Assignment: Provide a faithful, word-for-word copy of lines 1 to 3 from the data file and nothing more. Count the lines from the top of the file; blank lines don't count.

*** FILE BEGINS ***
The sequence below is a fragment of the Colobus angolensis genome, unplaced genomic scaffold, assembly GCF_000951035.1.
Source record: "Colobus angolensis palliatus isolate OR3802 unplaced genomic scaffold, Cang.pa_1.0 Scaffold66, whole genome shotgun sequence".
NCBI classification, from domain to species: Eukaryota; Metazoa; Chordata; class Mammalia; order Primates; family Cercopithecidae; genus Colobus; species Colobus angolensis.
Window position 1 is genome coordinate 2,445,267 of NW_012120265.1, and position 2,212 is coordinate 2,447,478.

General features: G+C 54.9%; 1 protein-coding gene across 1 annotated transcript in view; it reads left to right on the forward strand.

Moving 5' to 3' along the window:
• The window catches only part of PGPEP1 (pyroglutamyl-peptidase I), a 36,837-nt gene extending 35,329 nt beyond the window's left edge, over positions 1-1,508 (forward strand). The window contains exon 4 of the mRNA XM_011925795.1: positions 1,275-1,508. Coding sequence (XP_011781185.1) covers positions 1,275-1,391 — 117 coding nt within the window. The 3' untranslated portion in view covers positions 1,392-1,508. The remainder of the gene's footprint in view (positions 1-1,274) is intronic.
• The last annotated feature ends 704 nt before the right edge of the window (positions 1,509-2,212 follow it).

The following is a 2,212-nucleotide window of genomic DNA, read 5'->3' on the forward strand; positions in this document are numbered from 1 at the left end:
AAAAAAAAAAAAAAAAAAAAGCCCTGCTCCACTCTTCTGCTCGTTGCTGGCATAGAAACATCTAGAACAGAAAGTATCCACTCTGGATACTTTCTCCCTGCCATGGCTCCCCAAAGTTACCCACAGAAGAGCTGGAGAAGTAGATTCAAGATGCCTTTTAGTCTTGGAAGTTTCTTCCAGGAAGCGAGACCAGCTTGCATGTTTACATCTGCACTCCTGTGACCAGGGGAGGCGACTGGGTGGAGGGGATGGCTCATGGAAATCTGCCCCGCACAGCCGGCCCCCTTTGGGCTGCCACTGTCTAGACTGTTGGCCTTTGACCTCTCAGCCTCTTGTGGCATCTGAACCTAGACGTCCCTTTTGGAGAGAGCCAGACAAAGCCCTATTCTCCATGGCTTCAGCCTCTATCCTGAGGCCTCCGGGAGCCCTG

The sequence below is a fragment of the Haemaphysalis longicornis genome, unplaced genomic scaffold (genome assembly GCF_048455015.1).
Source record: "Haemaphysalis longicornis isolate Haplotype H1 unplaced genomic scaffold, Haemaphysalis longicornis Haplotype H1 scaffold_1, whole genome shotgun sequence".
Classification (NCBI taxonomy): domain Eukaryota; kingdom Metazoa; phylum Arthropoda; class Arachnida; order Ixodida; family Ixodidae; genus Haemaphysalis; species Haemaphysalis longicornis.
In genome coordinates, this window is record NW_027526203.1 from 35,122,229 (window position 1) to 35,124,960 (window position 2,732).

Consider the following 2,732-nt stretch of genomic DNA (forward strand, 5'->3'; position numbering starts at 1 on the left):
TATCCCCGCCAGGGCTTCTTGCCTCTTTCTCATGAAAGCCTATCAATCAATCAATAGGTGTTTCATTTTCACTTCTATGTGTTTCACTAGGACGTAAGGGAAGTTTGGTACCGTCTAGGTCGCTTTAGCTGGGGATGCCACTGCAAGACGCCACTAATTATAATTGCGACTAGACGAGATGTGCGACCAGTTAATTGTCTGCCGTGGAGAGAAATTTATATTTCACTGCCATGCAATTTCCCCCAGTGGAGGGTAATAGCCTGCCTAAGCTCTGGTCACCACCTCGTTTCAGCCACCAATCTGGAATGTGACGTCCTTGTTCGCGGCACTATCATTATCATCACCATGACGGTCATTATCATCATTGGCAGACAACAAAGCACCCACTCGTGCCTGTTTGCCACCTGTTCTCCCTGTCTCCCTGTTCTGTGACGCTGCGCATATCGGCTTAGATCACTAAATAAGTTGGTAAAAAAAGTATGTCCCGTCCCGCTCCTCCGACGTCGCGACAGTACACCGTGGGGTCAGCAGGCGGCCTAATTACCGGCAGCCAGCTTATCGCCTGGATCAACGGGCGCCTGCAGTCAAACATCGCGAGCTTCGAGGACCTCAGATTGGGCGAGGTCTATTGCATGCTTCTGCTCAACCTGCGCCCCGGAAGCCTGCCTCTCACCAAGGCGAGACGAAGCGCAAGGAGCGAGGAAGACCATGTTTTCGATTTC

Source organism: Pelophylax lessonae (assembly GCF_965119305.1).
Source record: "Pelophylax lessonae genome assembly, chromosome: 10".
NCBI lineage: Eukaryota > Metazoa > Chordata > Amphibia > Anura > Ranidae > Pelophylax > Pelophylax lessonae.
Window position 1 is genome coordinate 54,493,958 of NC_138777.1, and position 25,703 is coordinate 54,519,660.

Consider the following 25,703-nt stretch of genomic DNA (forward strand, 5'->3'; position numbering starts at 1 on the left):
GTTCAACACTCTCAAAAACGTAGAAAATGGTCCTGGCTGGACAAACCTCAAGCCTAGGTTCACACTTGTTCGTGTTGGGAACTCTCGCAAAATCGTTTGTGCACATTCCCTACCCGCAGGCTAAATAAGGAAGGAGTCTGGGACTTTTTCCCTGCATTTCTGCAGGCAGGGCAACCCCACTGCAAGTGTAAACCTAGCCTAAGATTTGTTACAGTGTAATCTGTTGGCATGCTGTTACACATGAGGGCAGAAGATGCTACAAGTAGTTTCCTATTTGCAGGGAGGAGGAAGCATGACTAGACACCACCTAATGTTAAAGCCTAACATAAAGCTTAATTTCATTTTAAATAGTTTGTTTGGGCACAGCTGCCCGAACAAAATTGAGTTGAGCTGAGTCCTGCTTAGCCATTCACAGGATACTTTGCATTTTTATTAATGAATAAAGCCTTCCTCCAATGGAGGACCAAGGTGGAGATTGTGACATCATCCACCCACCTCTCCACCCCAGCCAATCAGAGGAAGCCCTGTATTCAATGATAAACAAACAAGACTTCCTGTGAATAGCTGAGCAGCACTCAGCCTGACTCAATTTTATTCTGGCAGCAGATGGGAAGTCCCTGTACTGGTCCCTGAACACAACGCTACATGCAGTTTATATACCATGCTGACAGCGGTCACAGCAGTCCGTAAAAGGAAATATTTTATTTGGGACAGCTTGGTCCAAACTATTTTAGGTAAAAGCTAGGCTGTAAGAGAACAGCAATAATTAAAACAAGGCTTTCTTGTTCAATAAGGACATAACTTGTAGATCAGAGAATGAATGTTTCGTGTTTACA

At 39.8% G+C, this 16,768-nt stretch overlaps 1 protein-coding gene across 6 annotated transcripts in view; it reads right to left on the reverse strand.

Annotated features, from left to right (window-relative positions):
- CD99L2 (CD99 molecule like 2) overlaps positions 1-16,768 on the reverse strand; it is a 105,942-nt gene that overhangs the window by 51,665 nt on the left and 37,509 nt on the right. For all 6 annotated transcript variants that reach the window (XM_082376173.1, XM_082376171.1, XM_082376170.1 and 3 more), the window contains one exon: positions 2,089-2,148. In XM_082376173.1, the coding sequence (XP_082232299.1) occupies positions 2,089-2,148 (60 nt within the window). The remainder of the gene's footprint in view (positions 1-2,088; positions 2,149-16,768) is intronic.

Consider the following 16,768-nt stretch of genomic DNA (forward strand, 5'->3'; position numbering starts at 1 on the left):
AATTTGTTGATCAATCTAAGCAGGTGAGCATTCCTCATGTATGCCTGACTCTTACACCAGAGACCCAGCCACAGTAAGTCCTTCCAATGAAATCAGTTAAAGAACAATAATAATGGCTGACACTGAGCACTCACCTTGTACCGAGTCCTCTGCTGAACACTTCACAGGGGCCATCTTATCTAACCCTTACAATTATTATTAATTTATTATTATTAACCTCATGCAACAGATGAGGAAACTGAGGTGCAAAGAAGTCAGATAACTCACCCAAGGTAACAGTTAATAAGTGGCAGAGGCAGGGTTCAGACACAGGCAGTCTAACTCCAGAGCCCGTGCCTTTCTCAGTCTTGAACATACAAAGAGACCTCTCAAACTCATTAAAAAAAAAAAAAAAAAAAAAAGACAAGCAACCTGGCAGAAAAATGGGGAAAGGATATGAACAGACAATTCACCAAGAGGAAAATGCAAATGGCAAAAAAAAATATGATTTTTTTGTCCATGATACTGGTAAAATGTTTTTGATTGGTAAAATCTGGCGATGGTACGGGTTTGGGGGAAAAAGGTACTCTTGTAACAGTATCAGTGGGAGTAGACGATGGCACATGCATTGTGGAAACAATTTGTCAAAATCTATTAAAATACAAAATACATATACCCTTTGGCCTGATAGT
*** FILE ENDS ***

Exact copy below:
The sequence below is a fragment of the Colobus angolensis genome, unplaced genomic scaffold, assembly GCF_000951035.1.
Source record: "Colobus angolensis palliatus isolate OR3802 unplaced genomic scaffold, Cang.pa_1.0 Scaffold66, whole genome shotgun sequence".
NCBI classification, from domain to species: Eukaryota; Metazoa; Chordata; class Mammalia; order Primates; family Cercopithecidae; genus Colobus; species Colobus angolensis.